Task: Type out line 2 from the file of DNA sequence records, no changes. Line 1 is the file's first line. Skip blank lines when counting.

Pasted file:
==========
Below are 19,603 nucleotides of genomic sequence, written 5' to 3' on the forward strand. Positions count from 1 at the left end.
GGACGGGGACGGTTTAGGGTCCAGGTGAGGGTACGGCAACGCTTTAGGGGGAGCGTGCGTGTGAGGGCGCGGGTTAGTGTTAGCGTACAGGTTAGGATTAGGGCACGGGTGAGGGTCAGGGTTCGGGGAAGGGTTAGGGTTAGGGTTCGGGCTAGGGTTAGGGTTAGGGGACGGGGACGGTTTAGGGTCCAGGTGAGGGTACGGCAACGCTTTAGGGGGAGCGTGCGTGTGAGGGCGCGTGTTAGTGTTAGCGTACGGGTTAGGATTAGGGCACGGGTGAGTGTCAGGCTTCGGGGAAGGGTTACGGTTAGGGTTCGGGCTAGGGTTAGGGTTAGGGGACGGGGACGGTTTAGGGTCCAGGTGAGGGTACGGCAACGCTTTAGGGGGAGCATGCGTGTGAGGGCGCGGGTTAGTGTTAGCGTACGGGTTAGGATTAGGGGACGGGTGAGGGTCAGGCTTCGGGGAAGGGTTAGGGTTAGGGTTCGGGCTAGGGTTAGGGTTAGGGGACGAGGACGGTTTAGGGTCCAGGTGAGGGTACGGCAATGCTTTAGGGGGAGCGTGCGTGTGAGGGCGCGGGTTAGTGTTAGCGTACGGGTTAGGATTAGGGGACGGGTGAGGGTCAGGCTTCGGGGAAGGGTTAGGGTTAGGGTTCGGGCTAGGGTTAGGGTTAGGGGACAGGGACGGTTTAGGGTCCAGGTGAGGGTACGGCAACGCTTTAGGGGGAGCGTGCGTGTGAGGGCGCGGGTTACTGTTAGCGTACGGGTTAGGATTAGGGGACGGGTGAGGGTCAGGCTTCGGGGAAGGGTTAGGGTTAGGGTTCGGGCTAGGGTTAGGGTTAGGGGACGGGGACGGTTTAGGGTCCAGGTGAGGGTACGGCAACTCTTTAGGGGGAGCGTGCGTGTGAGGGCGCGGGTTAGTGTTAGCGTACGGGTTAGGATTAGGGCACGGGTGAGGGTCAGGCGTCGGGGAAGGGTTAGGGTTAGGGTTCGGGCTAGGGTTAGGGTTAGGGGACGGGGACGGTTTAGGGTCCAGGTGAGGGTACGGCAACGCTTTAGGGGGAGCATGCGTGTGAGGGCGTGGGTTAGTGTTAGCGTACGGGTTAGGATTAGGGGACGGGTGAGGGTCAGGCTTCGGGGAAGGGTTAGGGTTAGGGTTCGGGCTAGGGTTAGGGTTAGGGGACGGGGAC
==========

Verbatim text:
GGACGGGGACGGTTTAGGGTCCAGGTGAGGGTACGGCAACGCTTTAGGGGGAGCGTGCGTGTGAGGGCGCGGGTTAGTGTTAGCGTACAGGTTAGGATTAGGGCACGGGTGAGGGTCAGGGTTCGGGGAAGGGTTAGGGTTAGGGTTCGGGCTAGGGTTAGGGTTAGGGGACGGGGACGGTTTAGGGTCCAGGTGAGGGTACGGCAACGCTTTAGGGGGAGCGTGCGTGTGAGGGCGCGTGTTAGTGTTAGCGTACGGGTTAGGATTAGGGCACGGGTGAGTGTCAGGCTTCGGGGAAGGGTTACGGTTAGGGTTCGGGCTAGGGTTAGGGTTAGGGGACGGGGACGGTTTAGGGTCCAGGTGAGGGTACGGCAACGCTTTAGGGGGAGCATGCGTGTGAGGGCGCGGGTTAGTGTTAGCGTACGGGTTAGGATTAGGGGACGGGTGAGGGTCAGGCTTCGGGGAAGGGTTAGGGTTAGGGTTCGGGCTAGGGTTAGGGTTAGGGGACGAGGACGGTTTAGGGTCCAGGTGAGGGTACGGCAATGCTTTAGGGGGAGCGTGCGTGTGAGGGCGCGGGTTAGTGTTAGCGTACGGGTTAGGATTAGGGGACGGGTGAGGGTCAGGCTTCGGGGAAGGGTTAGGGTTAGGGTTCGGGCTAGGGTTAGGGTTAGGGGACAGGGACGGTTTAGGGTCCAGGTGAGGGTACGGCAACGCTTTAGGGGGAGCGTGCGTGTGAGGGCGCGGGTTACTGTTAGCGTACGGGTTAGGATTAGGGGACGGGTGAGGGTCAGGCTTCGGGGAAGGGTTAGGGTTAGGGTTCGGGCTAGGGTTAGGGTTAGGGGACGGGGACGGTTTAGGGTCCAGGTGAGGGTACGGCAACTCTTTAGGGGGAGCGTGCGTGTGAGGGCGCGGGTTAGTGTTAGCGTACGGGTTAGGATTAGGGCACGGGTGAGGGTCAGGCGTCGGGGAAGGGTTAGGGTTAGGGTTCGGGCTAGGGTTAGGGTTAGGGGACGGGGACGGTTTAGGGTCCAGGTGAGGGTACGGCAACGCTTTAGGGGGAGCATGCGTGTGAGGGCGTGGGTTAGTGTTAGCGTACGGGTTAGGATTAGGGGACGGGTGAGGGTCAGGCTTCGGGGAAGGGTTAGGGTTAGGGTTCGGGCTAGGGTTAGGGTTAGGGGACGGGGAC